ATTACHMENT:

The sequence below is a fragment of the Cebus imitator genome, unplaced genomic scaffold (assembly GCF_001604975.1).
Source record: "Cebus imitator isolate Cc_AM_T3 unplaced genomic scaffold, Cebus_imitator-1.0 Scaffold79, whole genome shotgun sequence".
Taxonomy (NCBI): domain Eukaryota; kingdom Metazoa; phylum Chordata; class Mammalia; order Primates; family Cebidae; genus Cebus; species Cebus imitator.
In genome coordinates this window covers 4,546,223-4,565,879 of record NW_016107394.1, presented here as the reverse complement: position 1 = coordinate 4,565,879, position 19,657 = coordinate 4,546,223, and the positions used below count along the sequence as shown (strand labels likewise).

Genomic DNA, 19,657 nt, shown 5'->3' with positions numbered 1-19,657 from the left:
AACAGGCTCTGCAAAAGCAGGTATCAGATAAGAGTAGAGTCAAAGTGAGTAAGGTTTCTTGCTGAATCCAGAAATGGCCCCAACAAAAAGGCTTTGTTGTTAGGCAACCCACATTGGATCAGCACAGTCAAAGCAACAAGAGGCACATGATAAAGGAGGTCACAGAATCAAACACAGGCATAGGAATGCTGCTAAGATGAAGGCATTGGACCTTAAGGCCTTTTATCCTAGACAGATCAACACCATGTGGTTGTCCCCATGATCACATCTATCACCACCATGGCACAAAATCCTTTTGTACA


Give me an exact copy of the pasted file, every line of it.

The sequence below is a fragment of the Cebus imitator genome, unplaced genomic scaffold (assembly GCF_001604975.1).
Source record: "Cebus imitator isolate Cc_AM_T3 unplaced genomic scaffold, Cebus_imitator-1.0 Scaffold79, whole genome shotgun sequence".
Taxonomy (NCBI): domain Eukaryota; kingdom Metazoa; phylum Chordata; class Mammalia; order Primates; family Cebidae; genus Cebus; species Cebus imitator.
In genome coordinates this window covers 4,546,223-4,565,879 of record NW_016107394.1, presented here as the reverse complement: position 1 = coordinate 4,565,879, position 19,657 = coordinate 4,546,223, and the positions used below count along the sequence as shown (strand labels likewise).

Genomic DNA, 19,657 nt, shown 5'->3' with positions numbered 1-19,657 from the left:
AACAGGCTCTGCAAAAGCAGGTATCAGATAAGAGTAGAGTCAAAGTGAGTAAGGTTTCTTGCTGAATCCAGAAATGGCCCCAACAAAAAGGCTTTGTTGTTAGGCAACCCACATTGGATCAGCACAGTCAAAGCAACAAGAGGCACATGATAAAGGAGGTCACAGAATCAAACACAGGCATAGGAATGCTGCTAAGATGAAGGCATTGGACCTTAAGGCCTTTTATCCTAGACAGATCAACACCATGTGGTTGTCCCCATGATCACATCTATCACCACCATGGCACAAAATCCTTTTGTACA